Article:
The frightful cutaneous disease of leprosy prevailed in Scotland, as in most other European countries, from an early age. There was a hospital for the reception of its victims at Kingease, near Ayr, believed to have existed from the reign of King Robert I. At Glasgow, such an establishment was planted by the Lady of Lochow, daughter of Robert, Duke of Albany, and in 1584 it had six inmates. In a solitary spot between Old and New Aberdeen, there was a leper-house, but rather poorly endowed, for in this year King James is found granting the inmates a right to one peat out of every load of peats sold in the town, in consideration that their rents were ‘unable to sustene them in meat and fire, wherethrough they live very miserably.' [‘May 19, 1591, the town-council of Aberdeen made arrangements for the support of one Robert AbeII, who was ‘visited with leprosy, and thereby unable to win his living or frequent honest men’s society.’ He was placed in the house here described.—Ab. C. R. In 1612, the magistrates made the like provision for Agnes Jameson, spouse to Patrick Jack, ‘vexed and diseased with the sickness of leprosy,’ although she was not born and bred in the burgh.] There were a few other such refuges of hopeless misery throughout the land.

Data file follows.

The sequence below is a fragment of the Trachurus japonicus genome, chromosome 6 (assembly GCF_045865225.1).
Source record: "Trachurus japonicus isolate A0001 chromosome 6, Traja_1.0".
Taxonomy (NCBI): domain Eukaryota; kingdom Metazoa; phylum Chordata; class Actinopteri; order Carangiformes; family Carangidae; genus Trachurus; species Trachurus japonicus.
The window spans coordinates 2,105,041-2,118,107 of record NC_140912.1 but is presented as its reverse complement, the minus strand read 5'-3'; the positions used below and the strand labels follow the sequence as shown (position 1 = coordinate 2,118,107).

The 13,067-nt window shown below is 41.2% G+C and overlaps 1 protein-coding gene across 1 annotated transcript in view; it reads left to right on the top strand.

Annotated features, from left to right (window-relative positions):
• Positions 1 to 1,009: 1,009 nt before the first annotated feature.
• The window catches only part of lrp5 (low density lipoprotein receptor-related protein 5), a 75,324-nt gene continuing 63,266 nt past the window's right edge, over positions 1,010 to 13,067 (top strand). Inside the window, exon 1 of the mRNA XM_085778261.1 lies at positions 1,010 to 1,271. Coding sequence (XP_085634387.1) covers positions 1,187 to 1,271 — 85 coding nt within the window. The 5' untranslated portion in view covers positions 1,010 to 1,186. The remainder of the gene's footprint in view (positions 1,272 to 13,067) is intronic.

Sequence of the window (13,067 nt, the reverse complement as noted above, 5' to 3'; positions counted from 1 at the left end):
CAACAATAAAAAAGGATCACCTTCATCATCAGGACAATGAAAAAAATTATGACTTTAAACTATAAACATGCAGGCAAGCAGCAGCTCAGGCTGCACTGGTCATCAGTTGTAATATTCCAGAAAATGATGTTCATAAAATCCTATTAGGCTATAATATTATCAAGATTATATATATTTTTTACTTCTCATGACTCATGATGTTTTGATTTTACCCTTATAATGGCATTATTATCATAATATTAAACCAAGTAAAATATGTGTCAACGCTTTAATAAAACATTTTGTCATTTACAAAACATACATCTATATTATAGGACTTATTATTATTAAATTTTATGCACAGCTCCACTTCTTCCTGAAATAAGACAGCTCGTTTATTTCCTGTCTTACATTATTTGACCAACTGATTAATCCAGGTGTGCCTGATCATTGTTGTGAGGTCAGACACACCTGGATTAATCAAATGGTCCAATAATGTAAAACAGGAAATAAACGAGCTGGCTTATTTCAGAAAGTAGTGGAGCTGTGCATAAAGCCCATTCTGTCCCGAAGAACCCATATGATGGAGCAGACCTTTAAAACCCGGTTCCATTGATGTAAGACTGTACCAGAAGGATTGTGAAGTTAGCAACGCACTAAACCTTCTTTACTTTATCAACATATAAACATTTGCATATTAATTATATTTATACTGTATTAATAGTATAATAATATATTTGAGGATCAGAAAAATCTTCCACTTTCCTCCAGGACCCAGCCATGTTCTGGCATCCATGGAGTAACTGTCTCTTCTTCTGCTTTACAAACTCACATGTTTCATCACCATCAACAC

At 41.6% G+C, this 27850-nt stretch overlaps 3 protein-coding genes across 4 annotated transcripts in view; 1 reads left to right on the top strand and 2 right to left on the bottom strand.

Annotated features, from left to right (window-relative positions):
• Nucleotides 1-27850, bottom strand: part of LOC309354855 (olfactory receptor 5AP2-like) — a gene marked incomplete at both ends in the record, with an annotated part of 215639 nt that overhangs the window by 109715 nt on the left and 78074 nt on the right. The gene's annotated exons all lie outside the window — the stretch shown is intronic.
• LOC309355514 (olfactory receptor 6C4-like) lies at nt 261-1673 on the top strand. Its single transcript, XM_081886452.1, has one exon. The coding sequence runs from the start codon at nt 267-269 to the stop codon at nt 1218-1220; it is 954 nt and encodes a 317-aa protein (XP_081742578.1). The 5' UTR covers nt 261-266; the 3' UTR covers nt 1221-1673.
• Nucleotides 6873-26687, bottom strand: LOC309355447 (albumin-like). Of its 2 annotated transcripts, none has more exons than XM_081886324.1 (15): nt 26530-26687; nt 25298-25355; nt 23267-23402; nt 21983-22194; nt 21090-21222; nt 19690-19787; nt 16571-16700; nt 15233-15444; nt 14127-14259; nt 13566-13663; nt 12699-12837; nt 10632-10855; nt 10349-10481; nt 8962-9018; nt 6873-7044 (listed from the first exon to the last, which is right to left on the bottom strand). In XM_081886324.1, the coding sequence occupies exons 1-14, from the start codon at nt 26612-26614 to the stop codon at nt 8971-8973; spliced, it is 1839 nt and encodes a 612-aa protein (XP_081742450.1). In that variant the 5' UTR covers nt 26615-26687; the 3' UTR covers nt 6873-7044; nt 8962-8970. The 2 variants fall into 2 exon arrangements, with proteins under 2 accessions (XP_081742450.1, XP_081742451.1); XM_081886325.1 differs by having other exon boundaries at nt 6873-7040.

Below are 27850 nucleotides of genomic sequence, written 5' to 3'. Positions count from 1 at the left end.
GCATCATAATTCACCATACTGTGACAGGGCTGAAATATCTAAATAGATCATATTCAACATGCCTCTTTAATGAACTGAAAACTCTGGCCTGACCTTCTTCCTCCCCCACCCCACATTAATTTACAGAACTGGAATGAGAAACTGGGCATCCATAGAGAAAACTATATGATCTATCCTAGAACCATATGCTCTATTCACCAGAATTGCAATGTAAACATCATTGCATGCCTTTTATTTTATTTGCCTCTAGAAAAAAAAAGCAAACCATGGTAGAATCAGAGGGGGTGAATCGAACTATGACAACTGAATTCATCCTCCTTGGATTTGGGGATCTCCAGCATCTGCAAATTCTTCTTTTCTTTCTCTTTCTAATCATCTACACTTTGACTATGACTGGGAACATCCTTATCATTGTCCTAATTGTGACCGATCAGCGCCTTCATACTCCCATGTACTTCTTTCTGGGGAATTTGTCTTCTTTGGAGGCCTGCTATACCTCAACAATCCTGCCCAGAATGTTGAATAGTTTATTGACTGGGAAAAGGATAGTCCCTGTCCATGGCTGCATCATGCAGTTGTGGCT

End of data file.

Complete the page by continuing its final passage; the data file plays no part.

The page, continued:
In a sheltered spot called Greenside, near the northern skirts of the Calton Hill, a small monastery of Carmelite Friars had had a brief existence before the Reformation. On its desolate site, a merchant-burgess of Edinburgh, John Robertson by name (whom we soon after find in the office of bailie), now erected a small house for the reception of lepers, led thereto, it is stated, by a sense of gratitude to God for a signal deliverance vouchsafed to him. The town-council concurred in his object, and undertook the oversight and direction of the establishment. A committee of their number, in conjunction with a minister of the city, and John Robertson himself, drew up rules for the house, and arranged the means of its support. Five men afflicted with leprosy, and two women, the wives of two of these men, but not themselves lepers, were admitted, each leper being allowed four shillings Scots money—equal to 4d. sterling—weekly, and also having a privilege of begging under certain restrictions. They were on no account to go about for alms, or to stir from the house at all, or to admit any visitor, under penalty of death, and, to shew how earnest was the spirit of this rule, a gibbet was erected at the gable of the hospital, ready for the instant execution of any transgressor. From sunset to sunrise, their door was to he kept fast locked, under the same penalty. Each patient was to take his turn of sitting at the door ‘with ane clapper,’ to attract the attention of people passing between Edinburgh and Leith, and to beg from them for the general benefit. The rest were meanwhile to stay within doors. The two wives, Isobel Barear and Jonet Gatt, were to be allowed to go to market, to purchase vivres for the lepers and for themselves, but not to call anywhere else in town, under penalty of death. A person was appointed to read prayers to the inmates each Sunday, and a weekly oversight was confided to the Masters of Trinity Hospital. It serves curiously to realise the whole arrangement to our minds, that this hospital still exists, though the leper-house seems to have been extinct since the middle of the seventeenth century.’